Bioenergetics pp 241-249 | Cite as

A Mitochondrial Carrier Family for Solute Transport

  • Martin Klingenberg


It is generally accepted that mitochondria have been incorporated into eukaryotic cells from prokaryote progenitors. The similarity to prokaryotes is reflected clearly in the structure of the mitochondrial DNA. The most important compounds which are carried by mitochondria in the eukaryote cell are the systems of oxidative phosphorylation, comprising the respiratory chain and the ATP synthesis. Although the function of these components are quite similar, these complexes have acquired a considerable amount of additional peptides of still largely unknown function. The membrane carriers for anionic metabolites are entirely new components with clear functions having evolved on the transition from the procaryotes to the mitochondria.


Binding Center Twofold Axis Mitochondrial Carrier Mitochondrial Carrier Family Translocation Channel 
These keywords were added by machine and not by the authors. This process is experimental and the keywords may be updated as the learning algorithm improves.


Unable to display preview. Download preview PDF.

Unable to display preview. Download preview PDF.


  1. 1.
    Klingenberg, M. (1976) in: The Enyzmes of Biological Enzymes: Membrane Transport, Martonosi A.N. (ed.), Plenum Publ. Corp., New YorkGoogle Scholar
  2. 2.
    Bücher, T., Klingenberg, M. (1958) Angew. Chemie 70, 552–570CrossRefGoogle Scholar
  3. 3.
    Aquila, H., Misra, D., Eulitz, M., Klingenberg, M. (1982) Hoppe-Seylers Z. Physiol. Chemie 363, 345–349CrossRefGoogle Scholar
  4. 4.
    Aquila, H., Link, T.A., Klingenberg, M. (1987) FEBS Lett 212, 1–9PubMedCrossRefGoogle Scholar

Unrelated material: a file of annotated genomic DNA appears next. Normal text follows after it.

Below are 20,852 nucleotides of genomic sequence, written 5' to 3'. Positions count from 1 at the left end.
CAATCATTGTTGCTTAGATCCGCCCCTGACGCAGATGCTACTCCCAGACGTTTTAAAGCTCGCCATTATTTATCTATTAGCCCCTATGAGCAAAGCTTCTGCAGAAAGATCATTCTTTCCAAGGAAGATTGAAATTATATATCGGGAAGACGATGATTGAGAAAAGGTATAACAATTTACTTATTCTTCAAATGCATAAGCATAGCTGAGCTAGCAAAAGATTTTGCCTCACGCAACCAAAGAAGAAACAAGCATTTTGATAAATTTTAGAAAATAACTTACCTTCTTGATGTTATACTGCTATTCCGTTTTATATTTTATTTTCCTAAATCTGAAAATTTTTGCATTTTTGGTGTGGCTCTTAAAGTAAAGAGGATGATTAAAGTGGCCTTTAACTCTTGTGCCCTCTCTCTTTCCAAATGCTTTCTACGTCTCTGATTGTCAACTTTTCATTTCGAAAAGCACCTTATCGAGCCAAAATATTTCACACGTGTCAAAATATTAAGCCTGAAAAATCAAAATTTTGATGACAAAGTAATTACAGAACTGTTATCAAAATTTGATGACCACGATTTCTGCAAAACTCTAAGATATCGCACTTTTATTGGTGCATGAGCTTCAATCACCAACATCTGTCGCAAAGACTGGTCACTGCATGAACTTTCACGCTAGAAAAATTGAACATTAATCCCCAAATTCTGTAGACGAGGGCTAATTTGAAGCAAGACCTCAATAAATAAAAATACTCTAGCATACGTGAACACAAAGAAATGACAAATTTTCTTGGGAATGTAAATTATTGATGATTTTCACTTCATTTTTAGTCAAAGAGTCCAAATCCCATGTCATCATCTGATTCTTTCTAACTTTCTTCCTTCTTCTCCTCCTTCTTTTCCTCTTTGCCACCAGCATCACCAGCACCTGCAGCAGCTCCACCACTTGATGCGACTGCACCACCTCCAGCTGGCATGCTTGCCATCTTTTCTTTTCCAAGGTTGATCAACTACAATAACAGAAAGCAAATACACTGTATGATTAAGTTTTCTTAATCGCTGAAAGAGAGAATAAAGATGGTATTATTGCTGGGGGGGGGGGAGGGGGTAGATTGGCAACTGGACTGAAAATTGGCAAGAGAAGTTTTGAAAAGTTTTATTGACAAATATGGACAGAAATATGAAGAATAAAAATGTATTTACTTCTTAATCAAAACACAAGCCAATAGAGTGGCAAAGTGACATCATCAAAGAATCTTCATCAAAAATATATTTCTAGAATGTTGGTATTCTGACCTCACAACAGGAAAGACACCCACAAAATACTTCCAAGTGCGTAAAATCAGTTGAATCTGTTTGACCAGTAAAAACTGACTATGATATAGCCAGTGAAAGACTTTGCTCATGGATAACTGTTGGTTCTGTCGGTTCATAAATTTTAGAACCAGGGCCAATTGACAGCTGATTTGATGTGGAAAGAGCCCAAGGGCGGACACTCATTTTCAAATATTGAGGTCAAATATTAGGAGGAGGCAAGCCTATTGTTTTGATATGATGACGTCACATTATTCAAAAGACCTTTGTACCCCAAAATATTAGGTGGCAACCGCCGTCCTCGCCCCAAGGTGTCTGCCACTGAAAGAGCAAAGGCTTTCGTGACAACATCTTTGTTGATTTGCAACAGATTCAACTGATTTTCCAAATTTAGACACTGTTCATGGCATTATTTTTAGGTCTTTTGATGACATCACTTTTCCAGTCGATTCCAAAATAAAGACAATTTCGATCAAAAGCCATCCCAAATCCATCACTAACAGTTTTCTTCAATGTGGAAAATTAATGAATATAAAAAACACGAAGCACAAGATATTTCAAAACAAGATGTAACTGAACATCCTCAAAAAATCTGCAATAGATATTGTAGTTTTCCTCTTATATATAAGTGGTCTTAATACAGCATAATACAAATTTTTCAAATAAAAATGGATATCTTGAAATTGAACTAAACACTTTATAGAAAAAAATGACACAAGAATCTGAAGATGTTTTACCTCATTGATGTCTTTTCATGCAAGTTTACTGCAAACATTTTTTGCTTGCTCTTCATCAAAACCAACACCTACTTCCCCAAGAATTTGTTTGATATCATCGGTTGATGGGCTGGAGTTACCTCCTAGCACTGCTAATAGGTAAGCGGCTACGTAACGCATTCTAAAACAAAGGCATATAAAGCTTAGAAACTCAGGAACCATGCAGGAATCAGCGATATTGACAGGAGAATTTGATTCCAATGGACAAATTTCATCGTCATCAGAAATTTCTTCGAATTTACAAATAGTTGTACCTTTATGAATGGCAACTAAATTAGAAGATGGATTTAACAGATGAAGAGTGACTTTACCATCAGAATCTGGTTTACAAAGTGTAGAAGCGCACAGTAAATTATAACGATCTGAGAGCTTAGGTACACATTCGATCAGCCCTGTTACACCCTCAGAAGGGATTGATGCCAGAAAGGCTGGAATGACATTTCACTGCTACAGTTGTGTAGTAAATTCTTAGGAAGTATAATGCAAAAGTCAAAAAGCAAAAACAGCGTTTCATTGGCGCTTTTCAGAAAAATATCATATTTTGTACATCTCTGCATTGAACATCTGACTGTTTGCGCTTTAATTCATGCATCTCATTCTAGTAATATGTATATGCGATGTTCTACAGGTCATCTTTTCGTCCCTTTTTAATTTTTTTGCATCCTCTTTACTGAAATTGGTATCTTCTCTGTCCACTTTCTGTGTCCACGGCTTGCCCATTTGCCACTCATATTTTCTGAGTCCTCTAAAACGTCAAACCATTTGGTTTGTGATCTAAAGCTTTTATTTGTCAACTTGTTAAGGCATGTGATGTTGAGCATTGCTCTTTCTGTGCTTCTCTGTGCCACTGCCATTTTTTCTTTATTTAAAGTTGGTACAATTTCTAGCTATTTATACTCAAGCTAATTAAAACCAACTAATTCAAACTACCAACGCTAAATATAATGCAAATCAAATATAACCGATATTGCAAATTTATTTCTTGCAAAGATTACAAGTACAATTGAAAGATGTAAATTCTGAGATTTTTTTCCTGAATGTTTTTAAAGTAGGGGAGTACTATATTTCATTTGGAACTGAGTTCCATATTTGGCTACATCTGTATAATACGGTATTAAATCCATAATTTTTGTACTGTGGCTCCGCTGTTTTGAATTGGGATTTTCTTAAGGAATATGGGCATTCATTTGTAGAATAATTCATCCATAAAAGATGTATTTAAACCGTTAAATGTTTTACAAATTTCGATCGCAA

5. 5.
    Aquila, H., Link, T.A., Klingenberg, M. (1985) EMBO J. 4, 2369–2376PubMedGoogle Scholar
  6. 6.
    Klingenberg, M. (1988) in: Molecular Basis of Biomembrane Transport, Palmieri, F. and Quagliariello (eds.), Elsevier, AmsterdamGoogle Scholar
  7. 7.
    Hackenberg, H., Klingenberg, M. (1980) Biochemistry 19, 548–555PubMedCrossRefGoogle Scholar
  8. 8.
    Lin, C.S., Hackenberg, H., Klingenberg, M. (1980) FEBS Lett. 113, 304–306PubMedCrossRefGoogle Scholar
  9. 9.
    Riccio, P., Aquila, H., Klingenberg, M. (1975) FEBS Lett. 56, 133–138PubMedCrossRefGoogle Scholar
  10. 10.
    Lin, C.S., Klingenberg, M. (1980) FEBS Lett. 113, 299–303PubMedCrossRefGoogle Scholar
  11. 11.
    Saraste, M., Walker, J.E. (1982) FEBS Lett 144, 250–254PubMedCrossRefGoogle Scholar
  12. 12.
    Runswick, M.J., Powell, S.J., Nyren, P., Walker, J.E. (1987) EMBO J. 6, 1367–1373PubMedGoogle Scholar
  13. 13.
    Klingenberg, M. (1989) Arch. Biochem. Biophys. 270, 1–14PubMedCrossRefGoogle Scholar
  14. 14.
    Dalbon, P., Brandolin, G., Boulay, F., Hoppe, J., Vignais, P.V.(1988) Biochemistry 27, 5141–5149PubMedCrossRefGoogle Scholar
  15. 15.
    Mayinger, P., Winkler, E., Klingenberg, M. (1989) FEBS Lett. 244, 421–426PubMedCrossRefGoogle Scholar
  16. 16.
    Bogner, W., Aquila, H., Klingenberg, M. (1986) Eur. J. Biochem. 161, 611–620PubMedCrossRefGoogle Scholar
  17. 17.
    Eiermann, W., Aquila, H., Klingenberg, M. (1977) FEBS Lett. 74, 209–214PubMedCrossRefGoogle Scholar
  18. 18.
    Schultheiss, H.P., Klingenberg, M. (1984) Eur. J. Biochem. 143, 599–605PubMedCrossRefGoogle Scholar
  19. 19.
    Battini, R., Ferrari, S., Kaczmarek, L., Calabretta, B., Chen, S., Baserga, R. (1987) J. Biol. Chem. 262, 4355–4359PubMedGoogle Scholar
  20. 20.
    Neckelmann, N., Li, K., Wade, R.P., Schuster, R., Wallace, D.C. (1987) Proc. Natl. Acad. Sci. USA 84, 7580–7584PubMedCrossRefGoogle Scholar
  21. 21.
    Houldsworth, J., Attardi, G. (1988) Proc. Natl. Acad. Sci. USA 84, 377–381CrossRefGoogle Scholar
  22. 22.
    Lawson, J.E., Douglas, M.G. (1988) J. Biol. Chem. 263, 14812–14818PubMedGoogle Scholar

Copyright information

© Plenum Press, New York 1990

Authors and Affiliations

  • Martin Klingenberg
    • 1
  1. 1.Institute for Physical BiochemistryUniversity of MunichMunich 2Germany

Personalised recommendations